The book A New History of Southeast Asia, written by members of the Department of History has been given a Choice Outstanding Book Award in the 2011 Outstanding Academic Titles category.

 

The book is by Prof Merle Ricklefs, A/P Bruce Lockhart, A/P Albert Lau, Dr Portia Reyes and Dr Maitrii Aung-Thwin and is published by Palgrave Macmillan (London).

The publisher’s write-up heralds the book as a ‘new, comprehensive, one volume history of Southeast Asia that spans prehistory to the present. Ricklefs brings together colleagues at the National University of Singapore whose expertise covers the entire region, encompassing political, social, economic, religious and cultural history. 

‘Opening with an account of the ethnic groups and initial cultural and social structures of Southeast Asia, the book moves through the early ‘classical’ states, the arrival of new global religions and the impact of non-indigenous actors. The history of early modern states and their colonial successors is followed by analysis of World War II across the region, Offering a definitive account of decolonisation and early post-colonial nation-building, the text then transports us to modern-day Southeast Asia, exploring its place in a world recovering from the financial crisis. The distinguished author team provide an authoritative and accessible narrative, drawing upon the latest research and offering detailed guidance on further reading. A landmark contribution to the field, this is an essential text for scholars, students and anyone interested in Southeast Asia.’

 
Victor Lieberman, Professor of History at the University of Michigan has high praise for the book, “A New History of Southeast Asia will perform a service for Southeast Asian studies no less seminal than that rendered by D.G.E. Hall’s pioneering volume some 55 years ago. It will provide Southeast Asian Studies with a new intellectual agenda, a new set of research questions, and a new instrument with which to instruct and stimulate the next generation. Without doubt, the appearance of this history text is itself an historic achievement.”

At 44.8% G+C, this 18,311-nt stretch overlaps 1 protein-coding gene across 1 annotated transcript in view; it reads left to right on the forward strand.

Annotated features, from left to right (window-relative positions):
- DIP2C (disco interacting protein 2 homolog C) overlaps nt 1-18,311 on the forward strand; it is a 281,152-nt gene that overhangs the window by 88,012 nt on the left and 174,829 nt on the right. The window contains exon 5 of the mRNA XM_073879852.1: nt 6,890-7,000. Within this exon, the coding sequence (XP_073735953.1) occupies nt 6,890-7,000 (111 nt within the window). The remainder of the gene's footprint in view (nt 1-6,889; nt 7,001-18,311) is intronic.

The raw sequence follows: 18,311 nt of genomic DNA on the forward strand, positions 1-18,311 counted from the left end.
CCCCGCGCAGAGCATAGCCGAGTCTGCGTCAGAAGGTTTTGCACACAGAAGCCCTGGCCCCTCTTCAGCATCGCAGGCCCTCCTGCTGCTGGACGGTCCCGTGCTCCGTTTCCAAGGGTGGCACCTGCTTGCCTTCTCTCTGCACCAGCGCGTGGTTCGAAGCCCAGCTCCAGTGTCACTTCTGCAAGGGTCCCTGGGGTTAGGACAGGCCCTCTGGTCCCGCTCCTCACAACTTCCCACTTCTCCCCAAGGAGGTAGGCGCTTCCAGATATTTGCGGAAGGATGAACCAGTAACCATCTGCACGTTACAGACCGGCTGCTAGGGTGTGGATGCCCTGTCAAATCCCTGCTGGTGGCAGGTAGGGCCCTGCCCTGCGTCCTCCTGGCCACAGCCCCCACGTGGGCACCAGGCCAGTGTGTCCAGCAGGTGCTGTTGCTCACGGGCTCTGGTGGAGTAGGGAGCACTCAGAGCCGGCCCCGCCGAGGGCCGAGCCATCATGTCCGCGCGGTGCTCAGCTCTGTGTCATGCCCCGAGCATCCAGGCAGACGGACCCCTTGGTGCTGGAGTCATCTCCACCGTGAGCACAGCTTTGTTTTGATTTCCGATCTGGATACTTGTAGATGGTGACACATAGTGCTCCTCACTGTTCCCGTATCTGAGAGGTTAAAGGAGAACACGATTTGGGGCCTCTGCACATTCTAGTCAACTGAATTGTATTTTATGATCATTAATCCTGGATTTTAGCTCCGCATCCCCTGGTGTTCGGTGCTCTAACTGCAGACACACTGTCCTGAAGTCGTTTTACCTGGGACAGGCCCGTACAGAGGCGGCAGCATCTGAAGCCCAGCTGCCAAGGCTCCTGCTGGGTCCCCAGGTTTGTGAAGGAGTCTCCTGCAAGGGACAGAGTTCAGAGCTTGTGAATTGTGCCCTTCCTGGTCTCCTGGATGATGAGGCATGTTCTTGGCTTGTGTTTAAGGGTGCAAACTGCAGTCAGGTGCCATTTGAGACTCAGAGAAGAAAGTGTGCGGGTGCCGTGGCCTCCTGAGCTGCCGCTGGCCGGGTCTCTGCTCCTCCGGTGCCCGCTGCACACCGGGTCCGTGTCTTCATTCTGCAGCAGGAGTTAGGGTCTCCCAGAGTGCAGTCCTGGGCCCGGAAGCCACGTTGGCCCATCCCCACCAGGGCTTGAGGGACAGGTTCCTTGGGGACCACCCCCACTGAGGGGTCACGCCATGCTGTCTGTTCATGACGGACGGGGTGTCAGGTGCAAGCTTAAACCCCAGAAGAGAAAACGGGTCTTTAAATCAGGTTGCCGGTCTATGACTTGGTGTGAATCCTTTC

For more bibliographical information please visit the publisher’s website here: http://us.macmillan.com/anewhistoryofsoutheastasia/MCRicklefs 

Polytechnic Admissions Talk 2012

The Polytechnic Admissions Talk 2012 took place on Wednesday, 18 April 2012 at LT9. Bryan Loh and Cheryl Hoon, started off the event by introducing themselves as Ngee Ann Polytechnic Mass Communication graduates, who have recently graduated from FASS, NUS in 2011. They shared their experiences and views on the similarities and differences between polytechnic and nus campus life. Bryan Loh graduated with First Class Honours in Sociology and Cheryl Hoon graduated with Second Upper Honours in Sociology in 2011. Both of them are currently Research Assistants at the Department of Sociology, FASS, NUS.

Following that, Dr Luisa from the Centre for English Language Communications, presented the importance of the Qualifying English Test (QET) for all students who do not possess the necessary English Language qualifications to enter FASS, NUS. The purpose of the QET is to discern the level of English Language support appropriate to the students, for example, whether the student will benefit from a Basic English course or an English for Academic Purposes course, which will help them meet the language needs of their other courses.

Associate Professor Paulin Straughan presented a talk on the Faculty curriculum structure, course offerings, study abroad opportunities, funding and scholarships and career choices to all students who were present. She also addressed questions from the audience, who comprised of both students who have been offered a place at FASS as well as their parents and friends. They also had the opportunity to meet and mingle with other FASS students who were also from our local polytechnics, to find out more about student life at FASS, over lunch.

The video recording of the talks are now available here.